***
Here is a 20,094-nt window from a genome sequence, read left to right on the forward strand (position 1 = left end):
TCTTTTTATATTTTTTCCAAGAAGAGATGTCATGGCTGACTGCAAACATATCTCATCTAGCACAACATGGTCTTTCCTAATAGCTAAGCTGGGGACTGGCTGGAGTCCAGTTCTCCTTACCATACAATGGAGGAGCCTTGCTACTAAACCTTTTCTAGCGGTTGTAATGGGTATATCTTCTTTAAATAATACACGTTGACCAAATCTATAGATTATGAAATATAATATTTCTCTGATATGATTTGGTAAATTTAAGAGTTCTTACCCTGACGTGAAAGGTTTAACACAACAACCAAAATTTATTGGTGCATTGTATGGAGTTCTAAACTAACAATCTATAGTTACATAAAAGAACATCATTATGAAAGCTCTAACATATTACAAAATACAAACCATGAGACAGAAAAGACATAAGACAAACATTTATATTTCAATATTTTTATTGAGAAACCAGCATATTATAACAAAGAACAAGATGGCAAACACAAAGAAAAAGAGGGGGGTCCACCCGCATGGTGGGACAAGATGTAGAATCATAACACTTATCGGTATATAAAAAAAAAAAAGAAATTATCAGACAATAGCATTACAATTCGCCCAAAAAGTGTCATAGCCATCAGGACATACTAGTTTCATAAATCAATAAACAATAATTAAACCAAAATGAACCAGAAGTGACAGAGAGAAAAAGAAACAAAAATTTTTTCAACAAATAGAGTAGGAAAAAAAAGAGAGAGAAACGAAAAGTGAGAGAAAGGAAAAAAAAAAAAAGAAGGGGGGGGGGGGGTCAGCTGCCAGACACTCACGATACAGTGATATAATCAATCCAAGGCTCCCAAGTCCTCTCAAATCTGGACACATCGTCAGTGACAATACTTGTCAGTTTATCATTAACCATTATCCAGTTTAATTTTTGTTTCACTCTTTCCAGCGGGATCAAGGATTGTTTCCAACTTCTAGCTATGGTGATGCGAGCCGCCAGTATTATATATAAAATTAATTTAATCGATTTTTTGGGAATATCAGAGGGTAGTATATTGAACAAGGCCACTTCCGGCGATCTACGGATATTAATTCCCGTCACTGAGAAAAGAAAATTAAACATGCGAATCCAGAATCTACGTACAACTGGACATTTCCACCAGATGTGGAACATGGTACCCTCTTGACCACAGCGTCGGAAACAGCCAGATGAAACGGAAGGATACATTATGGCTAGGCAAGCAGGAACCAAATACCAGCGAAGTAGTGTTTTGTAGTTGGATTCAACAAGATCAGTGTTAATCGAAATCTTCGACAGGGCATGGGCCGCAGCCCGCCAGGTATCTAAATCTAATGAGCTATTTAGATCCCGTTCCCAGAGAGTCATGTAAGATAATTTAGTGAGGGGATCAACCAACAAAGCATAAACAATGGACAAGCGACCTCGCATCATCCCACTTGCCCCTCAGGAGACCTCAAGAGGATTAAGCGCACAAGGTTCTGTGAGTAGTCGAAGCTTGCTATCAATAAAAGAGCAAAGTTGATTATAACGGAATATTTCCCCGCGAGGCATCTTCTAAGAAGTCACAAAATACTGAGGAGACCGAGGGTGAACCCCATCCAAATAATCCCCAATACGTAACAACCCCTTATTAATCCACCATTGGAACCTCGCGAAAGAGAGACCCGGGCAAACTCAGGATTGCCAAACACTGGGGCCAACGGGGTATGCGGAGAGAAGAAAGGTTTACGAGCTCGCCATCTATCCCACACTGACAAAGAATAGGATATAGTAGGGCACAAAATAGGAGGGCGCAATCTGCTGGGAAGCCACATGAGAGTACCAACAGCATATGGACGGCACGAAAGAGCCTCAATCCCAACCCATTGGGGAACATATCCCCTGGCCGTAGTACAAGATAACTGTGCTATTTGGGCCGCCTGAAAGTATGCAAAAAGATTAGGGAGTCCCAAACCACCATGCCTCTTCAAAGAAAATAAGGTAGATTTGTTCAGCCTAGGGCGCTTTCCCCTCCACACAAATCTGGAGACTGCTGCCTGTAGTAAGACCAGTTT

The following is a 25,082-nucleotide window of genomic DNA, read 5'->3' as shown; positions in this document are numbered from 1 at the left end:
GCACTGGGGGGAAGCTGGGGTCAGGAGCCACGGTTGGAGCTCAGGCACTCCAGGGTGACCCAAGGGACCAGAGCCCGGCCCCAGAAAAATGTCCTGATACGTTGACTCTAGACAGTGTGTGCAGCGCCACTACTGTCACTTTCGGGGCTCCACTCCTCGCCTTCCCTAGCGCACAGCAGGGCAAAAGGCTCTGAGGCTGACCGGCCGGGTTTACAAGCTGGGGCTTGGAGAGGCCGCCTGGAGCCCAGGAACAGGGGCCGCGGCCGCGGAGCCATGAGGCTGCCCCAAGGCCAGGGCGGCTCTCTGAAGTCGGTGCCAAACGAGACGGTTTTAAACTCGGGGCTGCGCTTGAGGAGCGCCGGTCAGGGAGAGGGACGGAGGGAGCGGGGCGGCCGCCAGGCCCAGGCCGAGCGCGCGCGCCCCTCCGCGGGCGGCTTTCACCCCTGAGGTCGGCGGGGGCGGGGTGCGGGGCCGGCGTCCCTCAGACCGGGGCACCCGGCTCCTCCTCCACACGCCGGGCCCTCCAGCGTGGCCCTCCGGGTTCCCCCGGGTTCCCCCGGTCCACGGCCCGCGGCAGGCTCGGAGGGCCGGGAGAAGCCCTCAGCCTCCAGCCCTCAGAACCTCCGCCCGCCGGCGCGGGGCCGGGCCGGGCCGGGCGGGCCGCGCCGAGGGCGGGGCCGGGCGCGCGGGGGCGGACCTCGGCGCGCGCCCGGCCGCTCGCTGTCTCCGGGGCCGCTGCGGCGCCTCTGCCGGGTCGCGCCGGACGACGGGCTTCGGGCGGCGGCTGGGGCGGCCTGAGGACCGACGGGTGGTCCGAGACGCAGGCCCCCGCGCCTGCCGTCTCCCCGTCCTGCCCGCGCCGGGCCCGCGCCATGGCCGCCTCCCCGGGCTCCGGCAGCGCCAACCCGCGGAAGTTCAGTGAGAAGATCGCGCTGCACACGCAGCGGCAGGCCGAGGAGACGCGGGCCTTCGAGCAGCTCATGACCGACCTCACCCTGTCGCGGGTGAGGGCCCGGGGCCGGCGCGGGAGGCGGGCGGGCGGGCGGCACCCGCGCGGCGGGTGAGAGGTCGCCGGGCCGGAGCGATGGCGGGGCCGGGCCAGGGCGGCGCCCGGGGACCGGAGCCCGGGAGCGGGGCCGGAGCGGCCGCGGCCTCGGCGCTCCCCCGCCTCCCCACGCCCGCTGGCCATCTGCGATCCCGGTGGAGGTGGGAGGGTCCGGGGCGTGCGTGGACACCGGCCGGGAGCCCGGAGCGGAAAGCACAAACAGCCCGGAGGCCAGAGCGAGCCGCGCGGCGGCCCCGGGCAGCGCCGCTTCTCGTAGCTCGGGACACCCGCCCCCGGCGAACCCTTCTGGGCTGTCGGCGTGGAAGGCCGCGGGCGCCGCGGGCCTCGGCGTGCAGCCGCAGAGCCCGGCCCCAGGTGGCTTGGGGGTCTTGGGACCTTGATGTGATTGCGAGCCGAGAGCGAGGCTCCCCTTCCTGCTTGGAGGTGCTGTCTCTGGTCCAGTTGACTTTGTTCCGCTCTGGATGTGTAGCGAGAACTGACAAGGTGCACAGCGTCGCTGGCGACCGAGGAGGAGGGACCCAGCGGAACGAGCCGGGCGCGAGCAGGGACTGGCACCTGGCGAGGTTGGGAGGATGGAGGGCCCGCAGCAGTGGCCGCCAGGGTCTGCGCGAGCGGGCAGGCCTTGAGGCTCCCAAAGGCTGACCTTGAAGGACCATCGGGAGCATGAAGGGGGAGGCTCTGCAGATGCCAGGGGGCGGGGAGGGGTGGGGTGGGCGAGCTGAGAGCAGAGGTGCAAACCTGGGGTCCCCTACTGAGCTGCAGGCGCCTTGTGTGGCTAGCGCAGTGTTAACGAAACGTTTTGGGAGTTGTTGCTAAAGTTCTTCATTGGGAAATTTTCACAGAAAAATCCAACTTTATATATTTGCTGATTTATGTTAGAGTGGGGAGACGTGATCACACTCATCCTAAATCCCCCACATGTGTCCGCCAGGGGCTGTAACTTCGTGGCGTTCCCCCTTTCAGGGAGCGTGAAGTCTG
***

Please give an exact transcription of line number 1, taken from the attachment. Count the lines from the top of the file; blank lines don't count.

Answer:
Here is a 20,094-nt window from a genome sequence, read left to right on the forward strand (position 1 = left end):